WHEREAS, setting standards is also a natural and appropriate part of education, as without them, students who may be struggling – such as English language learners, students from high-poverty neighborhoods or students with special needs – can fall through the cracks;

These are precisely the students whose schools we've sat by and watched as they close. These are the kids with whom I work every day. The tests they take are inappropriate, have been so for years, and are only getting worse. From what I hear, the placement tests are beginning to resemble Common Core tests. ESL students have particular needs that are not being met. The best tests my kids take are the one I write. It's not because I'm a brilliant writer of tests, it's simply because I see these kids every day, and base the tests on what they really need to learn. I write on each test how much each answer is worth. I grade it by the set rules, and usually give it back the next day. We go over it in class, and kids can say where they need to improve and how to do it.

That's a whole lot different from some test for which you sit hours, never get back, never see what you got wrong, and never even know whether or not the questions are just practice for Pearson. What stand is UFT leadership instructing the loyalty oath signers to approve here?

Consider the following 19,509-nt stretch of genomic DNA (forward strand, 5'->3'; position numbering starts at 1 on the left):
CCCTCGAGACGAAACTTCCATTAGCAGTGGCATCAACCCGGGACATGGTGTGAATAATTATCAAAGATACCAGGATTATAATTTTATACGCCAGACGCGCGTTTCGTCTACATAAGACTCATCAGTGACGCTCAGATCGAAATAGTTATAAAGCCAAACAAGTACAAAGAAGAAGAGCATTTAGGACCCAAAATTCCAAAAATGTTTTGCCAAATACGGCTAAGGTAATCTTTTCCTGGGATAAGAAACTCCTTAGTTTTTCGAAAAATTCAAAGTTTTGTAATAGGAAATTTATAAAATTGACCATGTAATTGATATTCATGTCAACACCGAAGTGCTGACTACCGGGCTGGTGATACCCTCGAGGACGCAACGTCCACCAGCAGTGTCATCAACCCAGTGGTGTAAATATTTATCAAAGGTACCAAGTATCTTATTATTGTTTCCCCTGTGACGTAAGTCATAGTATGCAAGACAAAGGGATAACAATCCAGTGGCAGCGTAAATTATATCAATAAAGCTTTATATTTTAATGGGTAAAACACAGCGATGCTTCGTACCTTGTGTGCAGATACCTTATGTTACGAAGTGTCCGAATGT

I'm not really sure. They've been concurrently for and against so many things for so long I just can't tell anymore.

Tuesday, March 10, 2015

When Students Weaken the Race (to the Top)

Herbert Spencer, the acclaimed Social Darwinist, would approve.  Give students rigorous tests.  Create a wave of educational reform.  Sort out the weak from the strong--because as we all know, doing well on tests, is a key survival skill.  It is crucial in the survival of our Race (to the Top).

From a video at commoncoreworks.org

Some students will academically sink, perhaps, 70%.  Oops!  They are weak.  With parents and teachers providing life preservers, they live a lie.  They weaken the Race (to the Top).

Some will seamlessly swim on.  They are the gold medal winners.  Was it all worth it?  Why even ask?  Isn't money the meaning of life and aren't high test scores the best way to earn your big bucks?

Another image from the commoncoreworks.org video

Some who possess grit may struggle.  They may hold their heads above water and tread.  Ignore their cries.  They must pull themselves up (by their bootstraps).  Too bad it's inconvenient to wear your boots when you swim.

Let rigorous tests sort children from the earliest ages.  Let the joy of childhood be replaced by the need to compete with children in Shanghai.

Yet another image from last year's video at commoncoreworks.org

Prep children like there's no tomorrow--because, if they fail, there may be no tomorrow.  Just look at the image above.  Americans are clearly inferior.  They have one measly big buck.

Don't forget teachers are the swim instructors, so to speak.  If students cannot survive the tsunami of ed. "reform," their teachers and schools need to sink as well.  After all, teachers weaken the Race (to the Top)!  Let us remember survival of the fittest, first and foremost.  Let unnatural selection prevail, only then will we strengthen our Race (to the top).